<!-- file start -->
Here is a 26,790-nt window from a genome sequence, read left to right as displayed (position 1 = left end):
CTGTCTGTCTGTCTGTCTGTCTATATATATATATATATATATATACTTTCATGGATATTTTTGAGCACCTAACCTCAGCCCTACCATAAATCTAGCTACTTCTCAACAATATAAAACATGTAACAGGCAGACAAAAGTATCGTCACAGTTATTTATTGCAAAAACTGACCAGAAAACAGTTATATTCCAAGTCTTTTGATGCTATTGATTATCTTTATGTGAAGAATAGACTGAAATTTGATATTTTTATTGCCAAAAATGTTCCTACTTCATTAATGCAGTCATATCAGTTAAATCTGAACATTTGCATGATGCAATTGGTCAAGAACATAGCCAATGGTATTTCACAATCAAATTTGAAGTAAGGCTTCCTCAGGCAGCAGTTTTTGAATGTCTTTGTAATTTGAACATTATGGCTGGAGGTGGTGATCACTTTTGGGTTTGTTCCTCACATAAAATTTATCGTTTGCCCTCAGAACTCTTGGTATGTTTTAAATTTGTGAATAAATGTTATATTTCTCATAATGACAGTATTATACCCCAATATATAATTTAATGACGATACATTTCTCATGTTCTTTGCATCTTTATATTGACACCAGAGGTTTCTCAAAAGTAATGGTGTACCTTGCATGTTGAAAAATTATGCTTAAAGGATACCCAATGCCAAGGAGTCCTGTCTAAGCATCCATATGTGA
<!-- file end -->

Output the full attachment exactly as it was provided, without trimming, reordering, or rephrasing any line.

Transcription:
Here is a 26,790-nt window from a genome sequence, read left to right as displayed (position 1 = left end):
CTGTCTGTCTGTCTGTCTGTCTATATATATATATATATATATATACTTTCATGGATATTTTTGAGCACCTAACCTCAGCCCTACCATAAATCTAGCTACTTCTCAACAATATAAAACATGTAACAGGCAGACAAAAGTATCGTCACAGTTATTTATTGCAAAAACTGACCAGAAAACAGTTATATTCCAAGTCTTTTGATGCTATTGATTATCTTTATGTGAAGAATAGACTGAAATTTGATATTTTTATTGCCAAAAATGTTCCTACTTCATTAATGCAGTCATATCAGTTAAATCTGAACATTTGCATGATGCAATTGGTCAAGAACATAGCCAATGGTATTTCACAATCAAATTTGAAGTAAGGCTTCCTCAGGCAGCAGTTTTTGAATGTCTTTGTAATTTGAACATTATGGCTGGAGGTGGTGATCACTTTTGGGTTTGTTCCTCACATAAAATTTATCGTTTGCCCTCAGAACTCTTGGTATGTTTTAAATTTGTGAATAAATGTTATATTTCTCATAATGACAGTATTATACCCCAATATATAATTTAATGACGATACATTTCTCATGTTCTTTGCATCTTTATATTGACACCAGAGGTTTCTCAAAAGTAATGGTGTACCTTGCATGTTGAAAAATTATGCTTAAAGGATACCCAATGCCAAGGAGTCCTGTCTAAGCATCCATATGTGA